Reviews for Rock Paper Scissors

by Alice Feeney

Copyright © Kirkus Reviews, used with permission.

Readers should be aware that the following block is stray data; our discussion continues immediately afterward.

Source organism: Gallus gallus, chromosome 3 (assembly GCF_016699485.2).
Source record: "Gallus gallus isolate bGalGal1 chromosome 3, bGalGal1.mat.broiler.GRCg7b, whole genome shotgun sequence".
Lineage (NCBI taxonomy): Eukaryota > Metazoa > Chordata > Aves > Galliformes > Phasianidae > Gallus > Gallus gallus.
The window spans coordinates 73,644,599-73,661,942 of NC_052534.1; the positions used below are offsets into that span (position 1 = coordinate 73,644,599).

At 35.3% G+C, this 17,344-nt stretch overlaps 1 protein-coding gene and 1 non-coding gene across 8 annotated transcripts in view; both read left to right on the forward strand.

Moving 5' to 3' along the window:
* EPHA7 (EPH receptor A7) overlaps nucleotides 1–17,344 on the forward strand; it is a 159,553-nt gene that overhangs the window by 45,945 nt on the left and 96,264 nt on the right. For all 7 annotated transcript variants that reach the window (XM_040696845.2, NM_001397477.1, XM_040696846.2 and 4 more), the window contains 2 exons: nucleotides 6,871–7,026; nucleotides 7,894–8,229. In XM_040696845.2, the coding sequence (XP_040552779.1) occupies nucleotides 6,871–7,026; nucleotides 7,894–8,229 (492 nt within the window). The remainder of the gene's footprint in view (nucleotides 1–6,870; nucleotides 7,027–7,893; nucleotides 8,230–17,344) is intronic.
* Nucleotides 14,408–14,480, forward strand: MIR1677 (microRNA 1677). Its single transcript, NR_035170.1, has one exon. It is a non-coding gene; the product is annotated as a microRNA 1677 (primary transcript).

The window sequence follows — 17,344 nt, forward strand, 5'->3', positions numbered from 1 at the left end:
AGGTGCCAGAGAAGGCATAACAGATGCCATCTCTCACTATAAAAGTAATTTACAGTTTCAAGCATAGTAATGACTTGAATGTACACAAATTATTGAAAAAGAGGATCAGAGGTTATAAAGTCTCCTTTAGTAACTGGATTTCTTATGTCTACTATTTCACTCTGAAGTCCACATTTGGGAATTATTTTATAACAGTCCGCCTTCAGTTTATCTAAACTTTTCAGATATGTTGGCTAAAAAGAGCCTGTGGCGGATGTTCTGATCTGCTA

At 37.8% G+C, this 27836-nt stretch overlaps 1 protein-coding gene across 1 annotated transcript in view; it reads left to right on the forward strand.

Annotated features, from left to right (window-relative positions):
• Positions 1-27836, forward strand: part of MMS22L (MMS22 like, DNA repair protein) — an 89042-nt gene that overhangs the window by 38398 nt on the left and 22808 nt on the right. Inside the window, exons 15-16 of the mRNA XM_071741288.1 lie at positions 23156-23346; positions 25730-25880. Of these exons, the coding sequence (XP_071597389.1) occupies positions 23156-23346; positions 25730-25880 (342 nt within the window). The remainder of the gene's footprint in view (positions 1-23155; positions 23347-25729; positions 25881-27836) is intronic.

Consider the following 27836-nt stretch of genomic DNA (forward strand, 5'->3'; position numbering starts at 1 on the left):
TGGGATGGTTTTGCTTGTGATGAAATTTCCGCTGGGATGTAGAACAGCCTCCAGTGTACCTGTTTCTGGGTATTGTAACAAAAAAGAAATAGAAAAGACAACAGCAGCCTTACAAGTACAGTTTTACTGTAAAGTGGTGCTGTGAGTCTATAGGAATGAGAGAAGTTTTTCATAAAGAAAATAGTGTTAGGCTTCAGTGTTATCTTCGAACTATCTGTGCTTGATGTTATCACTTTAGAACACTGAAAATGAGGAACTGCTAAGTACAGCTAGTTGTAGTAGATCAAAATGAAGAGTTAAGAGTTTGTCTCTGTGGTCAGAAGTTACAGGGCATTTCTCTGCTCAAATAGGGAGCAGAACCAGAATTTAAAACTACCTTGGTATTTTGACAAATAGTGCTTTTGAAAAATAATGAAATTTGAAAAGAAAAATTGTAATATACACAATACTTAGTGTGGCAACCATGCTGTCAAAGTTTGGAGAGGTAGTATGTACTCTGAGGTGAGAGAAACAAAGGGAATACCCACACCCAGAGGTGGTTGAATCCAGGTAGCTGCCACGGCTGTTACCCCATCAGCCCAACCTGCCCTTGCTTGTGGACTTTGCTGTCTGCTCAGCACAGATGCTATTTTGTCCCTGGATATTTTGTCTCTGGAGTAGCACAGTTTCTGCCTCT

An unhappy British couple attempt to rekindle the magic with a weekend trip to a remote spot in Scotland. How is she tricking me? Feeney, the author of Sometimes I Lie (2017) and His and Hers (2020), has trained her readers to start asking this question immediately with her puzzle-box narratives. Well, you won't find out here. Only the basics: Amelia's won a weekend getaway in an office raffle, and as the novel opens, she and her screenwriter husband, Adam, who suffers from face blindness, along with their dog, Bob, are miserably making their way through a snowstorm to a destination in the Scottish Highlands which is no Airbnb Superhost, that's for sure. A freezing cold, barely converted church with many locked rooms and malfunctioning electricity, the property also features a mysterious caretaker who has left firewood and a nice note but seems to be spying through the window. Both Adam and Amelia seem to be considering this weekend the occasion for ending the marriage by any means necessary—then Bob disappears. The narrative goes back and forth with first-person chapters by Amelia and Adam interleaved with a series of letters written to Adam on their anniversary through the years and keyed to the traditional gifts: paper, cotton, wood, leather, etc. There's also a rock and a scissors, referring to the children's game of the book title, which the couple use to make everyday decisions like "Should we stay together?" Offstage is the famous writer Henry Winter, whose novels Adam has made his fortune adapting; through several author-characters, Feeney weaves in sometimes-grim observations about the literary life. On meeting a sourpuss cashier at the rural grocery store: "The woman wore her bitterness like a badge; the kind of person who writes one-star book reviews." This complicated gothic thriller of dueling spouses and homicidal writers is cleverly plotted and neatly tied up. Copyright © Kirkus Reviews, used with permission.